The Silent Killer Called PM2.5
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Ultra-fine particulate air pollution known as PM 2.5 is so small that it can work its way through the lungs into the bloodstream, and from there into major organs including the heart, brain, and kidneys. A new study published in the Journal of the American Medical Association, JAMA, finds a link between PM 2.5 air pollution at levels considered safe by the EPA and the deaths of 200,000 veterans over a recent decade. Earlier research linked PM2.5 with many disorders, including heart attacks and strokes, and this latest study adds three previously uncorrelated specific causes of death: dementia, kidney disease, and hypertension. Ziyad Al-Aly is a nephrologist and epidemiologist at Washington University School of Medicine in St. Louis and a coauthor of the study and joins Host Steve Curwood to discuss the findings. (09:50)
Beyond the Headlines/ Peter Dykstra
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This holiday week, Peter Dykstra notes that there is hope yet for the highly endangered Vaquita porpoise, whose pups offer the potential for repopulation. He and host Steve Curwood also examine the recent Harvard - Yale football game, where students from both schools banded together in protest to demand that their respective institutions divest their endowments from fossil fuels. Heading further into the world of fossil fuels, Peter Dykstra reflects on the 20th anniversary of the Exxon Mobil merger and the company’s alleged efforts to bury climate science. (03:20)
Science Note: Toad Mimics Venomous Snake/ Don Lyman
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If you want to make it, fake it: researchers have discovered that harmless Giant Congolese Toads (Sclerophyrs channingi) mimic the venomous Gaboon vipers (Bitis gabonica) that share their central African rainforest homes. The toads, which are the first toads known to mimic a snake, use a whole toady toolkit, as Living on Earth’s Don Lyman tells us. Their bodies mimic the heads of vipers, and they raise their hindquarters to mimic a viper’s strike pose, even hissing like a snake if anyone gets too close. (01:35)
Cosmic Crisp Apples/ Enrique Perez de la Rosa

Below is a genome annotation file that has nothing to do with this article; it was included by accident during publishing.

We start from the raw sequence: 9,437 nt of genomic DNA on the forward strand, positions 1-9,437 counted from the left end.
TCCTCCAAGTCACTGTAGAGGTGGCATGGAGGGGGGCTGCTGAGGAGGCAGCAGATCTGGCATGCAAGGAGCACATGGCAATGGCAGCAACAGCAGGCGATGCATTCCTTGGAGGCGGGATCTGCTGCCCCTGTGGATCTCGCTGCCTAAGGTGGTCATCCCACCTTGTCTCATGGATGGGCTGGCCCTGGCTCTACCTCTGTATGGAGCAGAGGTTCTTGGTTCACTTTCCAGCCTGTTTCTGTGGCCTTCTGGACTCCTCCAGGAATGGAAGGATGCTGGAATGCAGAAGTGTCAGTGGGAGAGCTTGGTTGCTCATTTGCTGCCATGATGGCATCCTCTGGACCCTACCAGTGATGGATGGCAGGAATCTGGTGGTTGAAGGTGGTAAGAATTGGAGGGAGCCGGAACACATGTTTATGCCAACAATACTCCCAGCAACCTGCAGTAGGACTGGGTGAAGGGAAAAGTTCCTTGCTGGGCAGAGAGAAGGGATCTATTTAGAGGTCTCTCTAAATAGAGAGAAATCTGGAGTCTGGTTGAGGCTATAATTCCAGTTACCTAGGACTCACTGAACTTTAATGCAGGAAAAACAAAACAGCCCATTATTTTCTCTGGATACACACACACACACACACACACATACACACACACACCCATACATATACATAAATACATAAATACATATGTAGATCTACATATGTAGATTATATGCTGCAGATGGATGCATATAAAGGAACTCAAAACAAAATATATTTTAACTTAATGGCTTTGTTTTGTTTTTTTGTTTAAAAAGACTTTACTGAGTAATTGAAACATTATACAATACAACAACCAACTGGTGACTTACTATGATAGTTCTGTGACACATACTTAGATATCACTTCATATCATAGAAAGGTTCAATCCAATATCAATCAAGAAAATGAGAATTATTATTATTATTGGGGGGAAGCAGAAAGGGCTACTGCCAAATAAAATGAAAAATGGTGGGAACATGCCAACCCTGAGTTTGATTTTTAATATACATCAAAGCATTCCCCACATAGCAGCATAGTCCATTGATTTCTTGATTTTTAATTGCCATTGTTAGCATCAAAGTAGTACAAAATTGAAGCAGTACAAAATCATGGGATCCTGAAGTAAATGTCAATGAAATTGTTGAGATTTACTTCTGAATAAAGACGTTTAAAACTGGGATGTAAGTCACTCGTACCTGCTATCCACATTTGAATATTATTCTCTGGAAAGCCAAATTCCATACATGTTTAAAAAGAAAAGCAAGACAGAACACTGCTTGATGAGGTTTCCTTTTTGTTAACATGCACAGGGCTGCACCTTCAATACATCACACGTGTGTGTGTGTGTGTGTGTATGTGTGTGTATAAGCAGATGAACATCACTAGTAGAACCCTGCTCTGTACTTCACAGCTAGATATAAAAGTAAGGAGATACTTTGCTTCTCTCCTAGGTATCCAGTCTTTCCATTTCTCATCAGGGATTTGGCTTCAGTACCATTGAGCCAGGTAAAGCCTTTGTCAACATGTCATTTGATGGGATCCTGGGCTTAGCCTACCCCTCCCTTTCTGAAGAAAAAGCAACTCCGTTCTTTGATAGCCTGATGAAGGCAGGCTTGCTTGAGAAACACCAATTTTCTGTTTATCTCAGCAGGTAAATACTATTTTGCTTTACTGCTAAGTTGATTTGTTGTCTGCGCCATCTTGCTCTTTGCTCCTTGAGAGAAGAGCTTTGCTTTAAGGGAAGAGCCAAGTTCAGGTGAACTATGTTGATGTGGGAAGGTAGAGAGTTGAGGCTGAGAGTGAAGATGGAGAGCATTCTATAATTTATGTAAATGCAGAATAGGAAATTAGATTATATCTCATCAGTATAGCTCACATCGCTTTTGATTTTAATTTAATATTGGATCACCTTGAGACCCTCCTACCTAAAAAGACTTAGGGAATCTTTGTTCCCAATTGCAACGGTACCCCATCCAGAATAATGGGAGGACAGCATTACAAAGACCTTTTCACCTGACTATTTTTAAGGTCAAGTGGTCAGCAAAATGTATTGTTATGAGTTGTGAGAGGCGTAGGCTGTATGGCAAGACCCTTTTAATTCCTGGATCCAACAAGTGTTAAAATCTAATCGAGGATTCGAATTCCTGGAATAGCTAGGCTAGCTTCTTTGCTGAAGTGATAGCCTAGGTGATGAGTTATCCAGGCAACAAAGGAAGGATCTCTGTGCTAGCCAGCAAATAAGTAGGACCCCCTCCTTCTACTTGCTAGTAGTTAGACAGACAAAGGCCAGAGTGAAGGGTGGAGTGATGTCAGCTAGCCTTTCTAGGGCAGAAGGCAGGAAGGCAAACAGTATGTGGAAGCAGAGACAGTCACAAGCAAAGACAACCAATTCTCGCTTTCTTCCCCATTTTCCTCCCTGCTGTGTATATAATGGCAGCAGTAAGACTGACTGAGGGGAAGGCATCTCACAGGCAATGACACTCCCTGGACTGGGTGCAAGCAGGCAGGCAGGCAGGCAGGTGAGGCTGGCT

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A new variety of apples, the Cosmic Crisp, hits grocery stores around the country on December 1st, after more than 20 years of development by the Washington State University Tree Fruit Research Commission. The Cosmic Crisp is a descendant of the popular Honey Crisp apple, and its breeders hope it can complete the holy grail of apple qualities: Great taste, easy growing and harvesting, and a long shelf life. Enrique Pérez de la Rosa of Northwest Public Broadcasting reports on how orchards are taking special care to ensure the first crop hits the shelves as a winner that matches the hype. (04:55)
Brewing a Specialty Coffee Market/ Crystal Ligori
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Coffee is no longer simply a generic drink to wake you up as there is now a sizable market for specialty coffees with unique flavors. To link up coffee growers with that market and ensure they get a fair price, a Portland, Oregon-based nonprofit called the Alliance for Coffee Excellence started a coffee tasting “cupping” and auction. Crystal Ligori from Oregon Public Broadcasting reports on how this project, now celebrating its 20th anniversary, has increased the earnings of coffee farmers around the world. (07:50)
A Typical Carbon Footprint of Thanksgiving/ Lou Blouin
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Each November, Americans travel to share feasts with family and friends, and all of this consumption can come at a cost to the climate. The Allegheny Front's Lou Blouin investigates. (04:20)
Reflections on the Native American Tradition of Giving Thanks
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Thanksgiving is a time for American families and friends to gather and be thankful, but for Native Americans it can also be a reminder of the displacement, violence and disease brought by the white colonists. Joe Bruchac, an author and storyteller of the Nulhegan Abenaki tribe, joined Host Steve Curwood to reflect on Thanksgiving’s complicated legacy for Native Americans and the long Native tradition of giving thanks. (10:00)
Cranberries Take Center Stage
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For some, it wouldn’t be Thanksgiving without the cranberry sauce. Living on Earth’s Emily Taylor and Dennis Foley bring us this audio postcard featuring Leo Cakounes, a cranberry farmer on Cape Cod, and the voices of cranberry enthusiasts. (04:20)
HOST: Steve Curwood
GUESTS: Ziyad Al-Aly, Joe Brushac
REPORTERS: Lou Blouin, Peter Dykstra, Crystal Ligori, Don Lyman, Enrique Perez de La Rosa
CURWOOD: From Public Radio International – this is Living On Earth.
CURWOOD: I’m Steve Curwood.